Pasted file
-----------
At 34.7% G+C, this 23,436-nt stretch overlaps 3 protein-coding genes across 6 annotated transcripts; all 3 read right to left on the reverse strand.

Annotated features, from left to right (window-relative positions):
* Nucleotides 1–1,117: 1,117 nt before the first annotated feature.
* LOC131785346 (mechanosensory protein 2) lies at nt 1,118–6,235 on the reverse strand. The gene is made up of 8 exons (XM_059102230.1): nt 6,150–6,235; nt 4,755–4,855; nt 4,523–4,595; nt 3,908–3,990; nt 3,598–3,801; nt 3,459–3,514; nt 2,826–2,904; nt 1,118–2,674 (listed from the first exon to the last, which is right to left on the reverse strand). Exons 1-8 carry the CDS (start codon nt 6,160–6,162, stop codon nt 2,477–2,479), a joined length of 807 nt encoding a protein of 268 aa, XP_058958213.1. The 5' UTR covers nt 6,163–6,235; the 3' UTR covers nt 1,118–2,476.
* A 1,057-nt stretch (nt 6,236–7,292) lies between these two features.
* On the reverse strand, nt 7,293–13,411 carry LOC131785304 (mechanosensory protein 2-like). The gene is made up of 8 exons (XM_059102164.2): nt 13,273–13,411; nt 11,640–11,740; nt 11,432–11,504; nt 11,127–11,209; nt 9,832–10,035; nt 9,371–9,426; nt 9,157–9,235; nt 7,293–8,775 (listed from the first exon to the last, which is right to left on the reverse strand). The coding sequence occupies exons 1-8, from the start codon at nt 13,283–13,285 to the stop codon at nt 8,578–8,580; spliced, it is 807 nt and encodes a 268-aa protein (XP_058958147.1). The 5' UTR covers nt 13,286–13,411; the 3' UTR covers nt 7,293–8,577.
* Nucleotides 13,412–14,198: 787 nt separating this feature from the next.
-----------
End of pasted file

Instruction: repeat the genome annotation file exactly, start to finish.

At 34.7% G+C, this 23,436-nt stretch overlaps 3 protein-coding genes across 6 annotated transcripts; all 3 read right to left on the reverse strand.

Annotated features, from left to right (window-relative positions):
* Nucleotides 1–1,117: 1,117 nt before the first annotated feature.
* LOC131785346 (mechanosensory protein 2) lies at nt 1,118–6,235 on the reverse strand. The gene is made up of 8 exons (XM_059102230.1): nt 6,150–6,235; nt 4,755–4,855; nt 4,523–4,595; nt 3,908–3,990; nt 3,598–3,801; nt 3,459–3,514; nt 2,826–2,904; nt 1,118–2,674 (listed from the first exon to the last, which is right to left on the reverse strand). Exons 1-8 carry the CDS (start codon nt 6,160–6,162, stop codon nt 2,477–2,479), a joined length of 807 nt encoding a protein of 268 aa, XP_058958213.1. The 5' UTR covers nt 6,163–6,235; the 3' UTR covers nt 1,118–2,476.
* A 1,057-nt stretch (nt 6,236–7,292) lies between these two features.
* On the reverse strand, nt 7,293–13,411 carry LOC131785304 (mechanosensory protein 2-like). The gene is made up of 8 exons (XM_059102164.2): nt 13,273–13,411; nt 11,640–11,740; nt 11,432–11,504; nt 11,127–11,209; nt 9,832–10,035; nt 9,371–9,426; nt 9,157–9,235; nt 7,293–8,775 (listed from the first exon to the last, which is right to left on the reverse strand). The coding sequence occupies exons 1-8, from the start codon at nt 13,283–13,285 to the stop codon at nt 8,578–8,580; spliced, it is 807 nt and encodes a 268-aa protein (XP_058958147.1). The 5' UTR covers nt 13,286–13,411; the 3' UTR covers nt 7,293–8,577.
* Nucleotides 13,412–14,198: 787 nt separating this feature from the next.